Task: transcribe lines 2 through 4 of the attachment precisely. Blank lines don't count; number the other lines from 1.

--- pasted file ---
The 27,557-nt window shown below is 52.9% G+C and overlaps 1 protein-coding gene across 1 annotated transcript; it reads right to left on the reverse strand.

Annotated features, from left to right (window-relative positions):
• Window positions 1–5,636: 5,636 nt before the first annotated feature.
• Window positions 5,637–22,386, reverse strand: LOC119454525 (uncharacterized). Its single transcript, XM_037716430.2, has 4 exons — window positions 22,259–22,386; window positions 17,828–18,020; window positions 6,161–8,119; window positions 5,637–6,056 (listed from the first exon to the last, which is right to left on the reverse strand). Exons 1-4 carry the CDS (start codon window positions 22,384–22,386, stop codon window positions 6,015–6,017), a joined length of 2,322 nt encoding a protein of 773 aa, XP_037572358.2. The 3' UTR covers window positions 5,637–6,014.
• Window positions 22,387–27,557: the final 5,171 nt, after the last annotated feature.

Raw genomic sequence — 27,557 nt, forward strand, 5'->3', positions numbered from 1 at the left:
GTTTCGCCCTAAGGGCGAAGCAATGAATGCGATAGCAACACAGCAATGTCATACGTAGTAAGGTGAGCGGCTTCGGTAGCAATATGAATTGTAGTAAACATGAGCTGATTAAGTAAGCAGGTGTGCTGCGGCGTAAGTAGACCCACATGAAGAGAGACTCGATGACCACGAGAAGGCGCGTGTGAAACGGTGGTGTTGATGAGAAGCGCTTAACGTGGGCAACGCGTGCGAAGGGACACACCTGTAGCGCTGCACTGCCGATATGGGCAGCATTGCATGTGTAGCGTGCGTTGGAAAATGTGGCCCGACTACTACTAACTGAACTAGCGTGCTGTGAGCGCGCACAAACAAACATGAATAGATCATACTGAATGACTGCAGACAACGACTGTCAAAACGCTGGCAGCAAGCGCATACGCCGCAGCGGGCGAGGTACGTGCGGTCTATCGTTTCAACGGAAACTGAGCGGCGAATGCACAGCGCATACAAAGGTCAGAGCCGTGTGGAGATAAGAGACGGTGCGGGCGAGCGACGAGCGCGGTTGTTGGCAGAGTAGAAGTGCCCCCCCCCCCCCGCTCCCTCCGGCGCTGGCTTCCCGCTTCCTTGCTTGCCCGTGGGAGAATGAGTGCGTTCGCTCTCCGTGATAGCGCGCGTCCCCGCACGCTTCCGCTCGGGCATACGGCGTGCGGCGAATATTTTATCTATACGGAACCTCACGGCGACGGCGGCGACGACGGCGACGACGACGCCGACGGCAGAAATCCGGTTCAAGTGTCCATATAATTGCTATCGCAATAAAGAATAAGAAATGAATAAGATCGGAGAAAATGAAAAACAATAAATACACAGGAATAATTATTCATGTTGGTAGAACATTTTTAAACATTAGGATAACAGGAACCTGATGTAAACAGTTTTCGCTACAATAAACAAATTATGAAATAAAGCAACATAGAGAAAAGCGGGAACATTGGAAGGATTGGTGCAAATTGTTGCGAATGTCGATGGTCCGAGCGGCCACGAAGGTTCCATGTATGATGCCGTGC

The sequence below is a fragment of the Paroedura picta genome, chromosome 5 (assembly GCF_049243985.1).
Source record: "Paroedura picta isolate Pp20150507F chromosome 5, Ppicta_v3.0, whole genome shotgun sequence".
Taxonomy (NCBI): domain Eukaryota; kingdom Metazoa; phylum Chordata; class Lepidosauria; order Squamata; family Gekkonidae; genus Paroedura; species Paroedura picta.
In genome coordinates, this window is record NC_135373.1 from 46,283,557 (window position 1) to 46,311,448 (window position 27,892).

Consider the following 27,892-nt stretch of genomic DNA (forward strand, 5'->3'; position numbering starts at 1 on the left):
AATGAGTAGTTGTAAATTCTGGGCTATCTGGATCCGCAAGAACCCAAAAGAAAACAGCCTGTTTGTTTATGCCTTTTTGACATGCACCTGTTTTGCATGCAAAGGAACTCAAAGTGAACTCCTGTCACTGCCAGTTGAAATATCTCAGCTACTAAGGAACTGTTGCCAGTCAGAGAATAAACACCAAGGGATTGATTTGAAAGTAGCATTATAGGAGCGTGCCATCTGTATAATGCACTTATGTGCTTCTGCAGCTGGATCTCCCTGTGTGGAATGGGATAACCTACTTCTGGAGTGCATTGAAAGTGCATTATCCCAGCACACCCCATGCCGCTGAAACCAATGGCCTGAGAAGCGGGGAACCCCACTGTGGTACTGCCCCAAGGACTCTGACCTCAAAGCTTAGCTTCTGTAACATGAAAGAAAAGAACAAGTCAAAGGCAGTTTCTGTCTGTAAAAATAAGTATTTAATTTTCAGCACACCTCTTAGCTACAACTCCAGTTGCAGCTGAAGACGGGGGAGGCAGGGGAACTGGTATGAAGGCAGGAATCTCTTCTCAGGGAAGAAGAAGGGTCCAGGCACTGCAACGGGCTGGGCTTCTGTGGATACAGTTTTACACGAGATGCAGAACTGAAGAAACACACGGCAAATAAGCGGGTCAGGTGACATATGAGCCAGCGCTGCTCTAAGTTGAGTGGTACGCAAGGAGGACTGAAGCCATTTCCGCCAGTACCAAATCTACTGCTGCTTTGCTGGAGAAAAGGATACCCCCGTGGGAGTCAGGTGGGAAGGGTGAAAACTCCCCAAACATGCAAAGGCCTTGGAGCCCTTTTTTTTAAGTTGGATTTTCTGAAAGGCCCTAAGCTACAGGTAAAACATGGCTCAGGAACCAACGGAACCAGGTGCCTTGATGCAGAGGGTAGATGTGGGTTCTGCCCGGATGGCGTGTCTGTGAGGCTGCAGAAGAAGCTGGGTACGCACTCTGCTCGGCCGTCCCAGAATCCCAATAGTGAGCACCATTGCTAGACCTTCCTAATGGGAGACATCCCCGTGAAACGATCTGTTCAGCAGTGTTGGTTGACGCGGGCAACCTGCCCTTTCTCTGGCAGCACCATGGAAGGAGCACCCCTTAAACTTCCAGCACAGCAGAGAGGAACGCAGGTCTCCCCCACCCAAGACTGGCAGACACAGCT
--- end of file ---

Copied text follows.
Annotated features, from left to right (window-relative positions):
• Window positions 1–5,636: 5,636 nt before the first annotated feature.
• Window positions 5,637–22,386, reverse strand: LOC119454525 (uncharacterized). Its single transcript, XM_037716430.2, has 4 exons — window positions 22,259–22,386; window positions 17,828–18,020; window positions 6,161–8,119; window positions 5,637–6,056 (listed from the first exon to the last, which is right to left on the reverse strand). Exons 1-4 carry the CDS (start codon window positions 22,384–22,386, stop codon window positions 6,015–6,017), a joined length of 2,322 nt encoding a protein of 773 aa, XP_037572358.2. The 3' UTR covers window positions 5,637–6,014.